Dave McCormick and the "Swinging Men at 1410.

This is Bruce Stewart's newest artistic work, a digital painting completed this very year (2009).  In Bruce's own words he writes: "Late evening - summer of '61.  I, as a boy of (almost) fifteen, in hospital for a small procedure, but bed-bound for almost two weeks.  Nothing to do but count the holes in the acoustic ceiling tiles, over and over -- and listen to CFUN, when Roy the Boy was 'Crying', and Paul Anka was 'Kissing on the Phone' . . . . All I could think of was the hot days and how they were passing me by, outside my window.   And that imaginary summer view inside another window: the 'Control Room' and the board, where mischief was afoot, with Big Daddy at the controls, the Good Guys providing backup, awaiting their turn at the mike, taking requests, spinning the disks and weaving the magic! . . . a fantasy image of what the listener (me) imagined just what the DJ board at CFUN might look like amid the chaos of a Summer Soundathon week -- if radio had pictures!  Only in the mind's eye of a listener, out there, everywhere around a place called Funland!"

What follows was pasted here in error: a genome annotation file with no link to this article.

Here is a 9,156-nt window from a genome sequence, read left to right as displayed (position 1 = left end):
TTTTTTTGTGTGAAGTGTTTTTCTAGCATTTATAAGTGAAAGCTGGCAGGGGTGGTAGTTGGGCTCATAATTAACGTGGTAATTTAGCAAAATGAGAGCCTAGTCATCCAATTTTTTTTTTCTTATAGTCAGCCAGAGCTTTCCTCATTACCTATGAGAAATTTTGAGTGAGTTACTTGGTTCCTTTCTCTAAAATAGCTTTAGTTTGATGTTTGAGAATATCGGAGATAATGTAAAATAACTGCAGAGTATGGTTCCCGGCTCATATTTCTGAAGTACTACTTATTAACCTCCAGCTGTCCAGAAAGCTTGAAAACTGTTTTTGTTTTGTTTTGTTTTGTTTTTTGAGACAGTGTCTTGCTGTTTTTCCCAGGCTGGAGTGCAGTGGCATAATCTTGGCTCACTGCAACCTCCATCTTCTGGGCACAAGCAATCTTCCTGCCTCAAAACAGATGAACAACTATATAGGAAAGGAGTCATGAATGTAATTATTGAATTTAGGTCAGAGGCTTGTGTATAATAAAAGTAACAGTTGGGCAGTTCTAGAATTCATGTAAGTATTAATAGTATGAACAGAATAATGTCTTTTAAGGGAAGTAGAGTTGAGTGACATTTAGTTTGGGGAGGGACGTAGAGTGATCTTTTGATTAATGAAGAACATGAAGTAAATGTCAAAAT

Bruce further writes:  "In the late 60s, when I was working summers at UBC, I did an illustration for a dual AMPEX tape deck module (reel to reel) commissioned by Stan Davis, whose company Broadcast Technical Services produced the module. Long after, I learned that Stan (now sadly passed) designed and built the technical end of CFUN in the early 60s. I guess he was my inspiration for this piece, although a lot of my 'technical' input was made up -- part of my 'imagining' concept.  It IS a change from the other illustrations on the [Vancouver Top 40] site, however!" . . . "I kept adding more and more 'stuff', until it became a bit of a MAD magazine piece with subplots abounding (cats keeping the mice population down, and Frosty passing a chipped 45 to a harried and overworked Dave!)."

In further describing the illustration technique Bruce writes: "I use the computer to access the imagery, but a paint program approach to vary the colors, smooth the transitions and such. In this way, I might call it a "digital painting", as it uses no tube colors or canvas in the traditional sense, but I do use computer "brushes" to "paint" with.

Thank you Bruce for this wonderful contribution.